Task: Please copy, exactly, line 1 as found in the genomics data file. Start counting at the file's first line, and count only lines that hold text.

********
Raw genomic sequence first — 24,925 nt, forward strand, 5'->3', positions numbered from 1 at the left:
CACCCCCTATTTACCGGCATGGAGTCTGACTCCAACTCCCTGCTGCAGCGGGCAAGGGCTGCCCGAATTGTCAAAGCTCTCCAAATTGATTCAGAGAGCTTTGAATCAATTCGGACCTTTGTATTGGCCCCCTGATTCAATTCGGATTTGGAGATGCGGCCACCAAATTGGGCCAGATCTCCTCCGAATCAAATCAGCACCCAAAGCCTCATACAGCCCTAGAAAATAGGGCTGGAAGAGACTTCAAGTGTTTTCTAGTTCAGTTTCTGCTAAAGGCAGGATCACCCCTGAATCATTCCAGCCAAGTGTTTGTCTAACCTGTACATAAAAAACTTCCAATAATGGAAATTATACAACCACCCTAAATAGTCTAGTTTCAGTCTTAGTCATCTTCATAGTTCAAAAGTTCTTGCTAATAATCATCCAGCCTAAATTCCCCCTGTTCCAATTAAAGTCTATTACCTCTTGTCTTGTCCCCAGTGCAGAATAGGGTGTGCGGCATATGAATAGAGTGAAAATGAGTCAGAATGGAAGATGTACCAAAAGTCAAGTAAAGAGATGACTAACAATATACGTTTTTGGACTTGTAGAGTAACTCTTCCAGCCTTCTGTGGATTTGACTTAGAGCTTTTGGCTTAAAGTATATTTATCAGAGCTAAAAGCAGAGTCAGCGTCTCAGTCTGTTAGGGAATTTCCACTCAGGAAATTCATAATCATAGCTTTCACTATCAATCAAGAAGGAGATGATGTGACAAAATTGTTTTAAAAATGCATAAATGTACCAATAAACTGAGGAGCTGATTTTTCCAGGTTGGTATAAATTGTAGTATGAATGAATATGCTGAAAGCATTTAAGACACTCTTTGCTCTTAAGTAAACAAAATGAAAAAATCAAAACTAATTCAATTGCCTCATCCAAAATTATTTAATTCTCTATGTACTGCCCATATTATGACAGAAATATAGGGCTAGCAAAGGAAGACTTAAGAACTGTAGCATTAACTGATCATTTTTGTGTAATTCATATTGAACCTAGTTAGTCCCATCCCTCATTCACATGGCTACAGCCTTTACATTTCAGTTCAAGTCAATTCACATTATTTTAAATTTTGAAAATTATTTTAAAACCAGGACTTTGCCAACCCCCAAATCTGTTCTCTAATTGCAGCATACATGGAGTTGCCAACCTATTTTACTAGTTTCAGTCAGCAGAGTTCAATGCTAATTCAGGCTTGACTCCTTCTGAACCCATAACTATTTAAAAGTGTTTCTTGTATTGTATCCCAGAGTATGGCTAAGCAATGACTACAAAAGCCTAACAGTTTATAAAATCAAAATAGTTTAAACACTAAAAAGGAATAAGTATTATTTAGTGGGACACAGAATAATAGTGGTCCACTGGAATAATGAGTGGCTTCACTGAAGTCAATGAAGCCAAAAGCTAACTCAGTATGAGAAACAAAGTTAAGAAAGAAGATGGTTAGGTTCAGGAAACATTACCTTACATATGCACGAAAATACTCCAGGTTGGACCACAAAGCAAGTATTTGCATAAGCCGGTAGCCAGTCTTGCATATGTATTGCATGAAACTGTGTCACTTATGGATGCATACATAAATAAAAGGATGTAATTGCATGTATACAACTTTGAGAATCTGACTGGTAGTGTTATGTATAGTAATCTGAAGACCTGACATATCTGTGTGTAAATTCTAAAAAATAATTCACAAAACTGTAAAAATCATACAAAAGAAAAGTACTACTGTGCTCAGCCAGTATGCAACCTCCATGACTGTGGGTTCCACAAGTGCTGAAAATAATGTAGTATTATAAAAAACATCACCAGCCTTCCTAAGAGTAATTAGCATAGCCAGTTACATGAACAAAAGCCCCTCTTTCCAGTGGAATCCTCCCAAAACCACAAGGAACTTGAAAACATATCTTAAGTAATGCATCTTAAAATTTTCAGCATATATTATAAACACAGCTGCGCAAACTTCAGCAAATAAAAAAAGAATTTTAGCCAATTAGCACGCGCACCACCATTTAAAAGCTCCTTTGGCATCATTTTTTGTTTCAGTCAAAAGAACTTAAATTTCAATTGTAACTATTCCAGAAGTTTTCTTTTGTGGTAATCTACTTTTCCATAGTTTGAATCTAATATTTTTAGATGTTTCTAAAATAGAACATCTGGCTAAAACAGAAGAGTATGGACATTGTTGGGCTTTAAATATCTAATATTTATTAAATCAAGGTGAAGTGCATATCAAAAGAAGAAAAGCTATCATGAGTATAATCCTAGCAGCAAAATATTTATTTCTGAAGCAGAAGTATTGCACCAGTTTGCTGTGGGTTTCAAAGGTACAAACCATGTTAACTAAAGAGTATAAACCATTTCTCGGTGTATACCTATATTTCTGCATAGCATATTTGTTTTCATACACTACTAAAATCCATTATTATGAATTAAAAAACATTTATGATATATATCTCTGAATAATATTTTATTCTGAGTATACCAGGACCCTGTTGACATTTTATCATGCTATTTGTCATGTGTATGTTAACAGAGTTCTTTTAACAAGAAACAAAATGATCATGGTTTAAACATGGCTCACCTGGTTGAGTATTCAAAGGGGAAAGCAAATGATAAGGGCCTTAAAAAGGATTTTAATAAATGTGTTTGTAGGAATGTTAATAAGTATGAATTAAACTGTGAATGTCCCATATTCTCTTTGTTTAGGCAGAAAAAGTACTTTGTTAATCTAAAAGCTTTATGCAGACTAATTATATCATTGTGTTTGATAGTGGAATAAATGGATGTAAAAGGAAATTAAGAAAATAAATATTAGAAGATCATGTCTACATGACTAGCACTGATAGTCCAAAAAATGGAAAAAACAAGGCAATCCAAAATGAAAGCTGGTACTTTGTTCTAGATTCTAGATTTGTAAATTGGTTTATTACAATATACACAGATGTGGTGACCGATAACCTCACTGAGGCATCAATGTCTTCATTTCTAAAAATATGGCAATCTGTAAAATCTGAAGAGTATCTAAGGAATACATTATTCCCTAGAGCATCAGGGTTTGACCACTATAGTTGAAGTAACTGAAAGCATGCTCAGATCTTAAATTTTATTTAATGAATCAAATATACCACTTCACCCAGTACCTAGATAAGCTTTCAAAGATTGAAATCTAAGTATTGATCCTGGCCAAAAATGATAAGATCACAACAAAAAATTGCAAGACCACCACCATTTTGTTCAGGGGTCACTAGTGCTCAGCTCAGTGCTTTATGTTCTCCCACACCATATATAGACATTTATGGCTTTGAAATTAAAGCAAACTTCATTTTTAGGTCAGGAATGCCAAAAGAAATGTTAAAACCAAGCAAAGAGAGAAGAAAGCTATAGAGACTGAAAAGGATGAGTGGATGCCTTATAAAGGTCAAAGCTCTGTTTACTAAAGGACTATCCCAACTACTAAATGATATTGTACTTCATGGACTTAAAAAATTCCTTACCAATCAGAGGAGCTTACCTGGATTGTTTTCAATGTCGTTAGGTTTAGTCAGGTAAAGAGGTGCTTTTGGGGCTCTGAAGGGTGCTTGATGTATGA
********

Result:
Raw genomic sequence first — 24,925 nt, forward strand, 5'->3', positions numbered from 1 at the left: